After spending two months
caring for and bonding with her newborn daughter,
Nikole Mac was apprehensive—like
many new mothers are—about returning to full-time employment.
Mac, education specialist in Staff Development,
was anxious at the thought of spending time away
from little Camille, and she was concerned about
whether her work schedule would allow her to continue
Not only did Mac discover that the University Services
Building has a private lactation room with an electric
pump, she found that being able to express her milk
during work breaks made her feel better about returning
"Being able to pump here has been
wonderful. It's so convenient—it's a luxury that I don't even
have to leave the building," Mac says. "It's
really made a difference. I feel better about working
full-time, and it makes it easier to be away from
The Family Services Office, part of Human Resources'
Organizational Effectiveness and WorkLife Services,
collaborates with various campus departments to offer
support to faculty and staff mothers who want to
breastfeed their babies. There are 18 lactation rooms
across campus, many of which are equipped with electric
pumps, and new parents are encouraged to take informational
classes at University of Iowa Hospitals and Clinics.
In order to pump and bottle milk for her baby to
consume at a later time, Mac signs up for two 15-minutes
slots a day at the USB lactation room. The private
room—no one can enter without a key—is located off
of the third-floor women's restroom. It has a chair,
a pump, a sink, a counter, and a mirror. Mac, who
often leads Staff Development courses in the Iowa
Memorial Union, also uses a lactation room in the
IMU when she is teaching there.
for breastfeeding mothers returning to
in the know. Deborah Hubbard,
lactation specialist at UIHC, teaches
several classes on breastfeeding, including
Breastfeeding & Returning to Work.
The fee is $10. Hubbard also leads a
weekly support group for breastfeeding
families. For more information, call
it out. Talk to your supervisor
before you take maternity leave and let
him or her know that you plan to continue
breastfeeding after you return to work.
ahead. Find a lactation room that will be
convenient for you to use, and visit the
site before you give birth. Also, figure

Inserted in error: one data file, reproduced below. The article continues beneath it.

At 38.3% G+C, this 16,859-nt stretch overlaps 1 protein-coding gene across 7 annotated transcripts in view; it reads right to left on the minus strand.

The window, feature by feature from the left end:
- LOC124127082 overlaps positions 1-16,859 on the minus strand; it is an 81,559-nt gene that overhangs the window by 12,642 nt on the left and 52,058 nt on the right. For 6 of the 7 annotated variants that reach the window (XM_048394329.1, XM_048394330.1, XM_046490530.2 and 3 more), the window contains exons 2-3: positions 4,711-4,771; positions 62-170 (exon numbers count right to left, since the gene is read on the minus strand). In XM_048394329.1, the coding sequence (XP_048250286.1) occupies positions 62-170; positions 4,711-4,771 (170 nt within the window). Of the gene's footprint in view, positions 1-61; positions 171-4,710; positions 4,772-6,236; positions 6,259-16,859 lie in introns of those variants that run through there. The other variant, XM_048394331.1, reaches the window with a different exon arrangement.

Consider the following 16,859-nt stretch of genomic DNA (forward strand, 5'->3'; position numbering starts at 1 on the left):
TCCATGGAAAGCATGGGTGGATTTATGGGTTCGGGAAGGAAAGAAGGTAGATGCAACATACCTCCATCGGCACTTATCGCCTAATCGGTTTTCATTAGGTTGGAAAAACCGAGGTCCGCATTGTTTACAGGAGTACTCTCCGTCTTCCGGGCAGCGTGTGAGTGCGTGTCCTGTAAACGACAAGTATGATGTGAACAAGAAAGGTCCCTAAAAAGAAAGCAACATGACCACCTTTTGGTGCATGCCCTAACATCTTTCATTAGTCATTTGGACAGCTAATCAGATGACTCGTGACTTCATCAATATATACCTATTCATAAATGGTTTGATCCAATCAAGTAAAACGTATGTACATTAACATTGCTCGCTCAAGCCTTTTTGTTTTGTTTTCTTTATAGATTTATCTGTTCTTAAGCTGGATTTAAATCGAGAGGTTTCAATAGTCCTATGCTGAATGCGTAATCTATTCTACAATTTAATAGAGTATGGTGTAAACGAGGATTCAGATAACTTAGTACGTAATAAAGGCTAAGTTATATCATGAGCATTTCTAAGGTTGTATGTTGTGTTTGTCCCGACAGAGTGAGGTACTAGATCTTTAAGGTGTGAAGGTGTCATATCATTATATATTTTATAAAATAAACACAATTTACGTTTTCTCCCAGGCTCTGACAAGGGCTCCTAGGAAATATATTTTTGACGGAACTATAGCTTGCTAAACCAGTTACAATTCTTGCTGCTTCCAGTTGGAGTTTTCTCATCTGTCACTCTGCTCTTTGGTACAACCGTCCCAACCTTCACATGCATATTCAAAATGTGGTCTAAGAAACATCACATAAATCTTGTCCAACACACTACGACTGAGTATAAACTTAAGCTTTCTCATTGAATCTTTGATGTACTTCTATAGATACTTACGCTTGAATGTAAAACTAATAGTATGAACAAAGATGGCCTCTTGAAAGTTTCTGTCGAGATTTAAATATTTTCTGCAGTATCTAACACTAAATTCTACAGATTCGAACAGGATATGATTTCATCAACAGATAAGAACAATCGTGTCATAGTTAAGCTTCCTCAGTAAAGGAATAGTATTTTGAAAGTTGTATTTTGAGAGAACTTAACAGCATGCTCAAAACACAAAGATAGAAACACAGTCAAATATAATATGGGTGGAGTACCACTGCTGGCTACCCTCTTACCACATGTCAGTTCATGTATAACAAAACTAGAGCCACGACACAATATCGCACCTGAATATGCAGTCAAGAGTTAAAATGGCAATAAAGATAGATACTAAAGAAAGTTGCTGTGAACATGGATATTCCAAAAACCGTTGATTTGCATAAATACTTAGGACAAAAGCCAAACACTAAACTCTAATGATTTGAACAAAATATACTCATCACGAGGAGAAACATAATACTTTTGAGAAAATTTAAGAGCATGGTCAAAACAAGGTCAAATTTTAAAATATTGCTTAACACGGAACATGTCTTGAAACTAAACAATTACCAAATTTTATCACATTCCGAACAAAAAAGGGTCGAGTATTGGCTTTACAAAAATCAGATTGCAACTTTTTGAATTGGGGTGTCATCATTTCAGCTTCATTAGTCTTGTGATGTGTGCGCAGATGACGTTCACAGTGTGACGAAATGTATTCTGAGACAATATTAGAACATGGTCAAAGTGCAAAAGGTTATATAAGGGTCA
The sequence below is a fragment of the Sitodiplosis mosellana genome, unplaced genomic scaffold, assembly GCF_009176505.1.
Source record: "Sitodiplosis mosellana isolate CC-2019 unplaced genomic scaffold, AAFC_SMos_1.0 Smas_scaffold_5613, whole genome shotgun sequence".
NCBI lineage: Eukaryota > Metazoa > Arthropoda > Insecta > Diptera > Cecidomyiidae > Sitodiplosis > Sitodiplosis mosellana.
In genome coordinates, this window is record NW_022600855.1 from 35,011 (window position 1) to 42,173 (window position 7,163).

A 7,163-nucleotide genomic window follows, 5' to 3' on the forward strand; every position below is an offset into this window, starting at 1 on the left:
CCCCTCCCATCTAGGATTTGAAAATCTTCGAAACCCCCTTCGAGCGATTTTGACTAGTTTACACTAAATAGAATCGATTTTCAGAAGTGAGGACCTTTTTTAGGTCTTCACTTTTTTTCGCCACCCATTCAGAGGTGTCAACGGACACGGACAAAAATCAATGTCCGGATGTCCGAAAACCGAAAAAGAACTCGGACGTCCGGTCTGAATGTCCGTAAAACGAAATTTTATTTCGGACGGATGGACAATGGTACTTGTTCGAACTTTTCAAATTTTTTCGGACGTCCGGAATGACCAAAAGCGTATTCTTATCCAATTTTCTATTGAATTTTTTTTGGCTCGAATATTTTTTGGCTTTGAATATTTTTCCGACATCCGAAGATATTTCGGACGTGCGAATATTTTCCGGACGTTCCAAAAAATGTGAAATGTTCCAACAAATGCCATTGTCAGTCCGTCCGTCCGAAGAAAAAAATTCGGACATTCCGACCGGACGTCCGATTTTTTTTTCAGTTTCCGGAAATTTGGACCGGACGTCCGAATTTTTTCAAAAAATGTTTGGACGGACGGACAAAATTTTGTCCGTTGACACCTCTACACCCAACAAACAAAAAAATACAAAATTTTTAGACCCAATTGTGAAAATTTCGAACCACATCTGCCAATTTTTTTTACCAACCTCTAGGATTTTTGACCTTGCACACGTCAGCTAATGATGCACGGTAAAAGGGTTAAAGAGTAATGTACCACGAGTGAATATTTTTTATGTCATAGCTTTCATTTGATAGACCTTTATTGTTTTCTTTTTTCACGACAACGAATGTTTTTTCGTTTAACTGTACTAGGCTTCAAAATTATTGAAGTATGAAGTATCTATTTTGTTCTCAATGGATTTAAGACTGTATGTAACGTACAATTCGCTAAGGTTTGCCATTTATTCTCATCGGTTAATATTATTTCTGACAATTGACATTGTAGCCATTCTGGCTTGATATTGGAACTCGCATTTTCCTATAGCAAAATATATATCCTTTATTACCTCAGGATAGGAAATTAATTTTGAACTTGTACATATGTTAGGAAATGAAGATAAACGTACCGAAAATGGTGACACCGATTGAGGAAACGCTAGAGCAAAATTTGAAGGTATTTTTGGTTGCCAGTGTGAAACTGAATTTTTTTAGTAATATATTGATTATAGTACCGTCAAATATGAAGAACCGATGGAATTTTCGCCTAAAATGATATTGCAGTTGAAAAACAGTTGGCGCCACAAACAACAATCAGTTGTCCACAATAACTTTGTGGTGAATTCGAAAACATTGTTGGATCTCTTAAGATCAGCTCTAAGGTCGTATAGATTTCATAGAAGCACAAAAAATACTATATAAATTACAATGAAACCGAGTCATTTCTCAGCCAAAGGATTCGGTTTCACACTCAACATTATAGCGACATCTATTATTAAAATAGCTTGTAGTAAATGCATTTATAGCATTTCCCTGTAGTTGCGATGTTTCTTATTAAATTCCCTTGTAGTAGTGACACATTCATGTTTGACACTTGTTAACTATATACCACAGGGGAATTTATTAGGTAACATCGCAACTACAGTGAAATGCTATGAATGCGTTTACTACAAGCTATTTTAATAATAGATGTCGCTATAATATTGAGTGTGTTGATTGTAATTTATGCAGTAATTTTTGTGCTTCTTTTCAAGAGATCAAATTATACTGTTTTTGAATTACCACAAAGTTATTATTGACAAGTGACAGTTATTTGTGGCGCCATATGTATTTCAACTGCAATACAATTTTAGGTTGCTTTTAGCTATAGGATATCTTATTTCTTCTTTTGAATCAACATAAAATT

out what pump accessories you will need to
list of lactation rooms on campus is available
yourself. Leave the baby with
another caregiver at least once, if only
for a few hours, before you return to work.
Doing so may ease the initial anxiety of
being away from your child and help you
concentrate on your work responsibilities.
yourself. Return to your job midweek.
This may help smooth the transition for
both you and your baby.
for supervisors on creating a supportive
sensitivity to the needs of breastfeeding
flexible with scheduled breaks.
accommodating. If there isn't a lactation
room nearby, provide a private, comfortable
area where mothers can express their milk.
new parents of the Family Services Office.
more information regarding services to mothers
who breastfeed, call the Family Services
Office at (33)5-1371 or e-mail firstname.lastname@example.org or email@example.com.
"The support I've received at work means the
world to me," Mac says. "Breastfeeding
is healthy for moms and babies, but if it weren't
for the support I've received here, I feel it would
be hard to continue it."
The American Academy of Pediatrics recommends breastfeeding
for the first 12 months of life. Not only is breast
milk easier for infants to digest, it contains antibodies
that help protect them from bacteria and viruses-reducing
illness in both babies and mothers. Breastfeeding
also may lower the risk of breast cancer and ovarian
According to figures collected by the U.S. government,
64 percent of mothers across the nation breastfeed
in the early postpartum period. However, breastfeeding
rates drop dramatically—to about 25 percent—when
women go back to work.
To counteract this drop and to increase the numbers
in general, the U.S. Office on Women's Health is
launching a $40 million campaign this fall to raise
awareness of the importance of breastfeeding. Ads
will stress the importance of exclusively breastfeeding
for six months. National objectives are to increase
breastfeeding rates to 75 percent at birth, 50 percent
at six months, and 25 percent at one year by the
year 2010. (In 1998, those figures were at 64, 29,
and 16, respectively.)
Deborah Hubbard is working hard to raise awareness
at the local level. She has been employed at UIHC
since 1976, teaching childbirth education classes
and working in the postpartum unit, and has been
the hospital's lactation specialist since 1999. She
educates parents and hospital staff about the benefits
of breastfeeding, sees patients (at no charge) who
have questions or concerns, and speaks at national
"We could save billions of dollars a year if
more babies were breastfed. Healthier babies benefit
all of us," says Hubbard, noting that fewer
antibiotics are needed to treat breastfed babies
and that breastfeeding moms take fewer sick days. "We
need to get more employers to step up to the plate."
Hubbard commends the University for its support
of breastfeeding mothers. Not only are lactation
rooms planned into the design of all new University
buildings, some UI insurance policies will cover
80 percent of the cost of an electric pump (up to
"I think we have a lot to be proud of at the
University," says Jane Holland, coordinator
of the Family Services Office. "I have not heard
of another institution with the number of rooms that
"To women who want to continue breastfeeding,
the University is saying, 'Breastfeeding is important—there
is medical evidence that shows mom and baby are healthier.
We support you.'"
by Sara Epstein Moninger